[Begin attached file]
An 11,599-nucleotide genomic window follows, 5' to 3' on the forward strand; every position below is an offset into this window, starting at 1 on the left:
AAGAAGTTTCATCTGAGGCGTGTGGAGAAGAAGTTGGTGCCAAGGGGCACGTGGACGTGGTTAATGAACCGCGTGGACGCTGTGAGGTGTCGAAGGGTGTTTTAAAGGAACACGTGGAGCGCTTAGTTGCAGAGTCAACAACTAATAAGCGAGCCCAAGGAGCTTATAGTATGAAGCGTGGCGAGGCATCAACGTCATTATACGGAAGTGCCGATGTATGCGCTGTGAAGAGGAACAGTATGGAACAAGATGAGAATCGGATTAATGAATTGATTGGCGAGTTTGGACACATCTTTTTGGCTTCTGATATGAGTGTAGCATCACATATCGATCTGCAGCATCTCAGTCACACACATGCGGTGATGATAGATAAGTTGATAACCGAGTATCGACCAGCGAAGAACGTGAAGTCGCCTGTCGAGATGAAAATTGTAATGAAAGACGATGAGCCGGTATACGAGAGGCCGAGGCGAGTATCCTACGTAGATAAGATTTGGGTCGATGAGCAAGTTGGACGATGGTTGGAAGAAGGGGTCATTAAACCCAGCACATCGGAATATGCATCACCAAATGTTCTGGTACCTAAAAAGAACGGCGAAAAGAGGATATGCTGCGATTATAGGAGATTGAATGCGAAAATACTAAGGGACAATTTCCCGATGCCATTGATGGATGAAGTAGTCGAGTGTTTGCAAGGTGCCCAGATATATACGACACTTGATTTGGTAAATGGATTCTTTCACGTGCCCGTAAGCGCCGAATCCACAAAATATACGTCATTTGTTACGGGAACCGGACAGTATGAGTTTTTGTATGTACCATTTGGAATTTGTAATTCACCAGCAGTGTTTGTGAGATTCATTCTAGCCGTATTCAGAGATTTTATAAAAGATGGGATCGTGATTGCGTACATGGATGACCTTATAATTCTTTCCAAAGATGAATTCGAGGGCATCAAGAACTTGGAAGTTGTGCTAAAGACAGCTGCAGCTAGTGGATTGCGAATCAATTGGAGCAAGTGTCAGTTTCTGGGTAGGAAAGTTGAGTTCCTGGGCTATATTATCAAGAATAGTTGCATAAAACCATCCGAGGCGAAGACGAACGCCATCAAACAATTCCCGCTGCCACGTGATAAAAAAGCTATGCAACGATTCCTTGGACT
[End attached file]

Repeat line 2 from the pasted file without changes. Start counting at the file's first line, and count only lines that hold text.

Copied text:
AAGAAGTTTCATCTGAGGCGTGTGGAGAAGAAGTTGGTGCCAAGGGGCACGTGGACGTGGTTAATGAACCGCGTGGACGCTGTGAGGTGTCGAAGGGTGTTTTAAAGGAACACGTGGAGCGCTTAGTTGCAGAGTCAACAACTAATAAGCGAGCCCAAGGAGCTTATAGTATGAAGCGTGGCGAGGCATCAACGTCATTATACGGAAGTGCCGATGTATGCGCTGTGAAGAGGAACAGTATGGAACAAGATGAGAATCGGATTAATGAATTGATTGGCGAGTTTGGACACATCTTTTTGGCTTCTGATATGAGTGTAGCATCACATATCGATCTGCAGCATCTCAGTCACACACATGCGGTGATGATAGATAAGTTGATAACCGAGTATCGACCAGCGAAGAACGTGAAGTCGCCTGTCGAGATGAAAATTGTAATGAAAGACGATGAGCCGGTATACGAGAGGCCGAGGCGAGTATCCTACGTAGATAAGATTTGGGTCGATGAGCAAGTTGGACGATGGTTGGAAGAAGGGGTCATTAAACCCAGCACATCGGAATATGCATCACCAAATGTTCTGGTACCTAAAAAGAACGGCGAAAAGAGGATATGCTGCGATTATAGGAGATTGAATGCGAAAATACTAAGGGACAATTTCCCGATGCCATTGATGGATGAAGTAGTCGAGTGTTTGCAAGGTGCCCAGATATATACGACACTTGATTTGGTAAATGGATTCTTTCACGTGCCCGTAAGCGCCGAATCCACAAAATATACGTCATTTGTTACGGGAACCGGACAGTATGAGTTTTTGTATGTACCATTTGGAATTTGTAATTCACCAGCAGTGTTTGTGAGATTCATTCTAGCCGTATTCAGAGATTTTATAAAAGATGGGATCGTGATTGCGTACATGGATGACCTTATAATTCTTTCCAAAGATGAATTCGAGGGCATCAAGAACTTGGAAGTTGTGCTAAAGACAGCTGCAGCTAGTGGATTGCGAATCAATTGGAGCAAGTGTCAGTTTCTGGGTAGGAAAGTTGAGTTCCTGGGCTATATTATCAAGAATAGTTGCATAAAACCATCCGAGGCGAAGACGAACGCCATCAAACAATTCCCGCTGCCACGTGATAAAAAAGCTATGCAACGATTCCTTGGACT